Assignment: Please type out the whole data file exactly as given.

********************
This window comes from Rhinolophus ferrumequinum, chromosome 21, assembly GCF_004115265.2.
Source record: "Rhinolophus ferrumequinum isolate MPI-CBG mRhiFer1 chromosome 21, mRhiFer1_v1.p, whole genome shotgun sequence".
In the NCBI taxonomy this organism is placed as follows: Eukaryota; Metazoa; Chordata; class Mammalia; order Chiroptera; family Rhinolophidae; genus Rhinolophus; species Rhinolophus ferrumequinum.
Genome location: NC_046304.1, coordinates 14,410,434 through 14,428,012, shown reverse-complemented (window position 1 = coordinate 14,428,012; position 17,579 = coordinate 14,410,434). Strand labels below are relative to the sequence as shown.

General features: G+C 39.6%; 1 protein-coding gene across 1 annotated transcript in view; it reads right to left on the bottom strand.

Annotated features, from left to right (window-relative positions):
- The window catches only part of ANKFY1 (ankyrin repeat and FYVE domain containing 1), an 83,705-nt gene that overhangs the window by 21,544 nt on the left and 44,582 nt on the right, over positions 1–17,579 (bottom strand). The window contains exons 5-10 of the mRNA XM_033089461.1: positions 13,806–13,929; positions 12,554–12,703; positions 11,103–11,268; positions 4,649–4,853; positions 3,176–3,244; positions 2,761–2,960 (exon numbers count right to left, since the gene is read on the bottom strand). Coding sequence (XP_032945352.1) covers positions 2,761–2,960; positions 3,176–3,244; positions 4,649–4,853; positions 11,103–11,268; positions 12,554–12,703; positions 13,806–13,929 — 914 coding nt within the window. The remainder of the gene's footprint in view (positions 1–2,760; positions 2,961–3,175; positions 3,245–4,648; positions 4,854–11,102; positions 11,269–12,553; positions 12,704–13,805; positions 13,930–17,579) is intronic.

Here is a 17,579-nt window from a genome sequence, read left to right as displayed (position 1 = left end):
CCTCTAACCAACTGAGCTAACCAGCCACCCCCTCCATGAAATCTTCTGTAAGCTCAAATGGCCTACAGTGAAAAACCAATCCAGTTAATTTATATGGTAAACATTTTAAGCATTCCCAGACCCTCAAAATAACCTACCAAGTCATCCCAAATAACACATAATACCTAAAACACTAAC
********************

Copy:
This window comes from Rhinolophus ferrumequinum, chromosome 21, assembly GCF_004115265.2.
Source record: "Rhinolophus ferrumequinum isolate MPI-CBG mRhiFer1 chromosome 21, mRhiFer1_v1.p, whole genome shotgun sequence".
In the NCBI taxonomy this organism is placed as follows: Eukaryota; Metazoa; Chordata; class Mammalia; order Chiroptera; family Rhinolophidae; genus Rhinolophus; species Rhinolophus ferrumequinum.
Genome location: NC_046304.1, coordinates 14,410,434 through 14,428,012, shown reverse-complemented (window position 1 = coordinate 14,428,012; position 17,579 = coordinate 14,410,434). Strand labels below are relative to the sequence as shown.

General features: G+C 39.6%; 1 protein-coding gene across 1 annotated transcript in view; it reads right to left on the bottom strand.

Annotated features, from left to right (window-relative positions):
- The window catches only part of ANKFY1 (ankyrin repeat and FYVE domain containing 1), an 83,705-nt gene that overhangs the window by 21,544 nt on the left and 44,582 nt on the right, over positions 1–17,579 (bottom strand). The window contains exons 5-10 of the mRNA XM_033089461.1: positions 13,806–13,929; positions 12,554–12,703; positions 11,103–11,268; positions 4,649–4,853; positions 3,176–3,244; positions 2,761–2,960 (exon numbers count right to left, since the gene is read on the bottom strand). Coding sequence (XP_032945352.1) covers positions 2,761–2,960; positions 3,176–3,244; positions 4,649–4,853; positions 11,103–11,268; positions 12,554–12,703; positions 13,806–13,929 — 914 coding nt within the window. The remainder of the gene's footprint in view (positions 1–2,760; positions 2,961–3,175; positions 3,245–4,648; positions 4,854–11,102; positions 11,269–12,553; positions 12,704–13,805; positions 13,930–17,579) is intronic.

Here is a 17,579-nt window from a genome sequence, read left to right as displayed (position 1 = left end):
CCTCTAACCAACTGAGCTAACCAGCCACCCCCTCCATGAAATCTTCTGTAAGCTCAAATGGCCTACAGTGAAAAACCAATCCAGTTAATTTATATGGTAAACATTTTAAGCATTCCCAGACCCTCAAAATAACCTACCAAGTCATCCCAAATAACACATAATACCTAAAACACTAAC